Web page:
President Michael D Higgins has criticised "the politics of fear" behind the anti-immigrant policies that led to Brexit and the election of US president Donald Trump, saying there is always "a terrible price to be paid" for it.
Behind the nationalism and push to put up barriers was "old-fashioned, ignorant, anti-migrant prejudice," he told an audience following a keynote address at the University of New South Wales in Sydney.
During a questions-and-answers session, Mr Higgins was asked what his “antidote” to Brexit and Mr Trump was. He replied by challenging anti-immigration policies in the UK and the US, saying the “evidence isn’t being put on the table of where migrants are taking the jobs of lower-class workers.”
"It is certainly the case in the United Kingdom that there is no empirical proof for this at all," he said.
Mr Higgins estimated that migrants were responsible for between 10 and 12 per cent of the economic productivity on the planet in 2015, but said when anti-immigrant politicians are challenged with these figures, “you find people saying something like: ‘We want the productivity but we don’t want the migrant.’”
The migratory history of the Irish people should “give us a certain consciousness” on migrants’ rights, he said, and when those rights were abused, it was an international concern.
There was “a huge need” for an international movement towards a code of rights for migrants, he added.
In his lecture to the audience, Mr Higgins said that Ireland would confront "grave and difficult matters" over the coming years as it marks the centenaries of the 1919-21 War of Independence and the 1922-23 Civil War.
The matters will address “not only personal memories of consequences” of both conflicts, he said, “but profound questions regarding the economic and social trajectory of the new Irish State.”
“The most difficult commemorations for us in Ireland still lie before us,” said the President.
On the Civil War, he told a packed audience: “We must acknowledge the brutality of that struggle, the viciousness that was unleashed and the brutal tactics that were employed on both sides.”
This was the third major address delivered by Mr Higgins on his 19-day State visit to Australia.
The speech, entitled “Sharing the Tasks of Ethical Remembering - Ireland and Australia,” touched on a theme Mr Higgins has returned to again and again during his presidency as the country tackles commemorations of formative events leading to the foundation of the Irish State.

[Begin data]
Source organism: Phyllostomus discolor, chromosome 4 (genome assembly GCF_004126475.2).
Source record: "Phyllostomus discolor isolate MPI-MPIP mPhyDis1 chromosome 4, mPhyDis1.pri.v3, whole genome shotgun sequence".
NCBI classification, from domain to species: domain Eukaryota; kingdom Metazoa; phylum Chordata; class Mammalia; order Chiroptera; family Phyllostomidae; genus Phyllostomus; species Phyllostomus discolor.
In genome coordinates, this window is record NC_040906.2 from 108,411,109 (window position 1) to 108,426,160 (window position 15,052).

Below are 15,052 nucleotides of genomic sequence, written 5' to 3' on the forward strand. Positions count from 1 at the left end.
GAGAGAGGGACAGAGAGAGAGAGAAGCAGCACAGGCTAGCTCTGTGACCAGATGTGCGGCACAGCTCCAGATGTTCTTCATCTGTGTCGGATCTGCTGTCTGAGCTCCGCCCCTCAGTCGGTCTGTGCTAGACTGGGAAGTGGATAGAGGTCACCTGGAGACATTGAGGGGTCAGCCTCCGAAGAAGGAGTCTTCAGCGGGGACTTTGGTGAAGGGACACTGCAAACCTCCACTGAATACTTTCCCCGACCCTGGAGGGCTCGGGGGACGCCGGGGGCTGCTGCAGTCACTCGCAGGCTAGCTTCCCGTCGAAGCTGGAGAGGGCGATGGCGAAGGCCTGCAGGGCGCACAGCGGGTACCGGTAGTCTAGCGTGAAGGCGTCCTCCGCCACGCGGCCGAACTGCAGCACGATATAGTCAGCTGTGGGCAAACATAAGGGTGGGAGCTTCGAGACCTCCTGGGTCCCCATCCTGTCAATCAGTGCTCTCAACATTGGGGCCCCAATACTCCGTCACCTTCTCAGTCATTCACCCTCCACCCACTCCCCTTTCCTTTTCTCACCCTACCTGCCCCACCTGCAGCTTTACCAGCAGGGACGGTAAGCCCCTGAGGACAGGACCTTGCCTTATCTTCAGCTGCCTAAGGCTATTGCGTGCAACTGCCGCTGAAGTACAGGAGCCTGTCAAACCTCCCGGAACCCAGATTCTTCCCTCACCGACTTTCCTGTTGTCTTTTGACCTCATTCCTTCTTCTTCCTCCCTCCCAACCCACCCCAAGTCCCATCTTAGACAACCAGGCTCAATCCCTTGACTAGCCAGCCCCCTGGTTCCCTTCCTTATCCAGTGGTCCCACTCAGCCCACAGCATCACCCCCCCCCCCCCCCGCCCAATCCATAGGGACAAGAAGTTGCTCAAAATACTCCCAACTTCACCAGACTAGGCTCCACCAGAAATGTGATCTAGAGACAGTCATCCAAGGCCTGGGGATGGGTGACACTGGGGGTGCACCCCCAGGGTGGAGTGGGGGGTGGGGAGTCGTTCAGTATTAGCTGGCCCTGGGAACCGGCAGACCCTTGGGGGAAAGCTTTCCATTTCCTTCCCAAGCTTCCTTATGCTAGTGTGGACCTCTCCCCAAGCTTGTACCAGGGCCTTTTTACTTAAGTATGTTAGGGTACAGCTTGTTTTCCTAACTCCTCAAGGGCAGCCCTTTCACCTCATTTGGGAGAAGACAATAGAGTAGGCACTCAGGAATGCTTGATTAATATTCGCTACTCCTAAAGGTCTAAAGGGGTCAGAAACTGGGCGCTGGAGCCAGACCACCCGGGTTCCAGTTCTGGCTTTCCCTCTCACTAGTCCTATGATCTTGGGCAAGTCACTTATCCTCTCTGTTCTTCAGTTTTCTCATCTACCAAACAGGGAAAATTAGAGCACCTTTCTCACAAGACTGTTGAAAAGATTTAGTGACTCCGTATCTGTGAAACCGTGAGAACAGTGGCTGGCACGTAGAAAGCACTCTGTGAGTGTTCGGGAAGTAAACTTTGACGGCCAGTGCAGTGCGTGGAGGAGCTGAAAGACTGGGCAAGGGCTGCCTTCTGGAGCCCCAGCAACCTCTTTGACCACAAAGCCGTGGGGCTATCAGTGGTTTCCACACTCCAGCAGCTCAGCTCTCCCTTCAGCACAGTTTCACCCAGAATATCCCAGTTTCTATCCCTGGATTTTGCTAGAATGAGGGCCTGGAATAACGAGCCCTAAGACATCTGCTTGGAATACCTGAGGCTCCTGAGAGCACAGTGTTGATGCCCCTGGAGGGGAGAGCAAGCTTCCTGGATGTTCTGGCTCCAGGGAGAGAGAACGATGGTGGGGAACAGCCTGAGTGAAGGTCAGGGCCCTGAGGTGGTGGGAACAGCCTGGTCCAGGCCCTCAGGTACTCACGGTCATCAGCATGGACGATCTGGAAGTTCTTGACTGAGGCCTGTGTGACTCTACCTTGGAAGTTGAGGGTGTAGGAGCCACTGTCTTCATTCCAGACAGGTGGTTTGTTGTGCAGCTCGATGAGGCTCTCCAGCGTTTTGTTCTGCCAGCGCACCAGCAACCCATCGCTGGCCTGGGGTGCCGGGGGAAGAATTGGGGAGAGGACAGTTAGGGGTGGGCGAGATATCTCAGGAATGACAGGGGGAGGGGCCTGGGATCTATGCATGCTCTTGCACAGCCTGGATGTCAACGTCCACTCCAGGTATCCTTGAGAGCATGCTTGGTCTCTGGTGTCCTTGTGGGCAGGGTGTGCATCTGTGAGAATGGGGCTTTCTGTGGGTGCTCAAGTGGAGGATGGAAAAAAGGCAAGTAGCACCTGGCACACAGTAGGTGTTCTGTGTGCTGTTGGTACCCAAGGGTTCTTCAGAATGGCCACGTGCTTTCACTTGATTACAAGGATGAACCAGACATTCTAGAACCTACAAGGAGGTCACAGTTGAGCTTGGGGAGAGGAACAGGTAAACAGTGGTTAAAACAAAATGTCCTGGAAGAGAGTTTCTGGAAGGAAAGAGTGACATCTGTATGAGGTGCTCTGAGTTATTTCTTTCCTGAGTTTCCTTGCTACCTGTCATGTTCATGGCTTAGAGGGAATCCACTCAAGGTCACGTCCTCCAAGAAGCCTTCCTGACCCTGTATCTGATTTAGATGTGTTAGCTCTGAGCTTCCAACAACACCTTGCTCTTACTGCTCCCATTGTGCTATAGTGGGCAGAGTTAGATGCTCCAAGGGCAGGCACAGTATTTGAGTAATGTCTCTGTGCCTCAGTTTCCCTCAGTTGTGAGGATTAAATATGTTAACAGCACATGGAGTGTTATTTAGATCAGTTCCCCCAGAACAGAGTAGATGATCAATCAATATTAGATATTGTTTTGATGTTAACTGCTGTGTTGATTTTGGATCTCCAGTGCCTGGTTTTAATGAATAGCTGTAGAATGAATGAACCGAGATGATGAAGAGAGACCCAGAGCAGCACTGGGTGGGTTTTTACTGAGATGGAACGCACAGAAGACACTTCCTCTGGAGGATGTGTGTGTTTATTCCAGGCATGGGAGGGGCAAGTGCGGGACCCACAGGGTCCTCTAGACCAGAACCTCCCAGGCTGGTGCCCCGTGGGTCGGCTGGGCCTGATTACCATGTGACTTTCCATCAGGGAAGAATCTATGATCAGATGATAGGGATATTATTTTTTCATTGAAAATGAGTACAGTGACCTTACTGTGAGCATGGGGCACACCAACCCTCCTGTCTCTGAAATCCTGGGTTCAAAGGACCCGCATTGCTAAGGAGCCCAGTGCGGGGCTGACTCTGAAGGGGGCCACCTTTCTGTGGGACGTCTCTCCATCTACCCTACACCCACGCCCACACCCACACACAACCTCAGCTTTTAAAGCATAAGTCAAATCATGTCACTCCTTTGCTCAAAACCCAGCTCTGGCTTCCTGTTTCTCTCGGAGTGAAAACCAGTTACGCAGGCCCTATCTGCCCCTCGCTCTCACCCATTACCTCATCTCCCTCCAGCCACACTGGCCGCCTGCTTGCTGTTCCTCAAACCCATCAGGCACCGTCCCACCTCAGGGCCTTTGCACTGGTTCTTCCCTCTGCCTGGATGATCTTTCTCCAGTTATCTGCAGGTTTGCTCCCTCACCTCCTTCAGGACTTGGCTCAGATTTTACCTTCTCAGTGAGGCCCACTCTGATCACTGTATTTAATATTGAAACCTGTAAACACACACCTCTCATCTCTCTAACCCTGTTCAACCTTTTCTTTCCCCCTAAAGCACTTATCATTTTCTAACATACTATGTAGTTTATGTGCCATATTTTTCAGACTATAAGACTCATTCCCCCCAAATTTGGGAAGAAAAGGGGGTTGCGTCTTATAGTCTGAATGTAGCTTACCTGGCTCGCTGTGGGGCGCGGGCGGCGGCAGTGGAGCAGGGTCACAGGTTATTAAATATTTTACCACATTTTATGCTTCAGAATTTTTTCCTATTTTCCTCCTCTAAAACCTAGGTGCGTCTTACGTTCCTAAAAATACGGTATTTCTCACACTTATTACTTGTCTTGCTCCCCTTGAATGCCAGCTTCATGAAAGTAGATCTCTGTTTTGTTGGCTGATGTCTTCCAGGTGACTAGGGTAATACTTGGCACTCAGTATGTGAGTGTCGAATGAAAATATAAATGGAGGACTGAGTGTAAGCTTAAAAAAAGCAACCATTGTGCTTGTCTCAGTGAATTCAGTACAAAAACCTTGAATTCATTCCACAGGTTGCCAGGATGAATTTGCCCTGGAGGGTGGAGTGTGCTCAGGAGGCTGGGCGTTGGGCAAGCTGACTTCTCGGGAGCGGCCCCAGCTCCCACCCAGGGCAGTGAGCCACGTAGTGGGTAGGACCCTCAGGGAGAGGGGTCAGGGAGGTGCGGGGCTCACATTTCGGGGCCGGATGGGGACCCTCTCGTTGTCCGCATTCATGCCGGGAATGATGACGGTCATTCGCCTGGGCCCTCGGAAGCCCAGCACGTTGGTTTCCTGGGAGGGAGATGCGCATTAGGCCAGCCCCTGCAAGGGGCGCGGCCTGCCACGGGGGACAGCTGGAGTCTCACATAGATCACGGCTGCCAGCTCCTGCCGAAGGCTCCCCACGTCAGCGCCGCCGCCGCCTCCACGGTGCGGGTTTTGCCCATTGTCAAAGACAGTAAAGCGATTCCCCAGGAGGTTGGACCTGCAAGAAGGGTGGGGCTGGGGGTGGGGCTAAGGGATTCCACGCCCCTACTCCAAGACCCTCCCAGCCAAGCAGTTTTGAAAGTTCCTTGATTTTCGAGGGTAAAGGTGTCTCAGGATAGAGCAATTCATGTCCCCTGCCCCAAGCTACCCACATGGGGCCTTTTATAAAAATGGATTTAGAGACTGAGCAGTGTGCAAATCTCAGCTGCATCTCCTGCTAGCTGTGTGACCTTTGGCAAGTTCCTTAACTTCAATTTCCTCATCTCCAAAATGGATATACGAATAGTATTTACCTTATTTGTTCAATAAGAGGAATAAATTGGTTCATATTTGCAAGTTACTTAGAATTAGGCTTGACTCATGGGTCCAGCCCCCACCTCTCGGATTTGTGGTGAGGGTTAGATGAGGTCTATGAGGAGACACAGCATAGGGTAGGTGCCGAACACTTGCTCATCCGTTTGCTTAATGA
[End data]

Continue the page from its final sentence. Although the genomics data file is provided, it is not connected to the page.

He drew parallels with the challenges facing Australia as it recalls its own troubled history and the treatment of Aboriginal people. Earlier on his trip, he acknowledged the role of the Irish in injustices perpetrated on them.
“These foundational acts of 100 years ago in Ireland might be viewed as challenges and compared with similar challenges facing Australians reflecting on the first occupants of Australia 65,000 years ago,” he said.
Scrutinising what he called “collective memory” and revisiting formative events that were “put on a shelf in our mind” was a valuable one, said Mr Higgins.
“It has the capacity to unleash that healing that may come from the journey of remembering, through understand to, in time, forgiving,” he said.
There was “truly nothing to be gained from amnesia, as comforting as it may be, and everything to be lost,” he said. “It is only by acknowledging, questioning, sometimes revising, but always remembering, in an ever more inclusive way, the events of our collective past that we can begin to build a collective future.”
Re-engaging with the past by considering “the other” releases people from “the trap of being moulded by past errors, their justification or our fear of revisiting circumstances,” he said.
“Words matter and in our present circumstances when anger is the temper of our times we need to use our words for healing rather than wounding,” said Mr Higgins.
“Doing so with ethical and empathetical intent will, I believe, be something that can enormously help our understanding of both our possibilities and our dangers.”
Introducing Mr Higgins, the university’s president Prof Ian Jacobs said it was important to remember that experiences “don’t always sit well with our preferred or romanticised versions of history.”
He welcomed the Irish in the audience from the nearby Irish communities of “County Coogee and County Bondi” drawing laughs from the audience.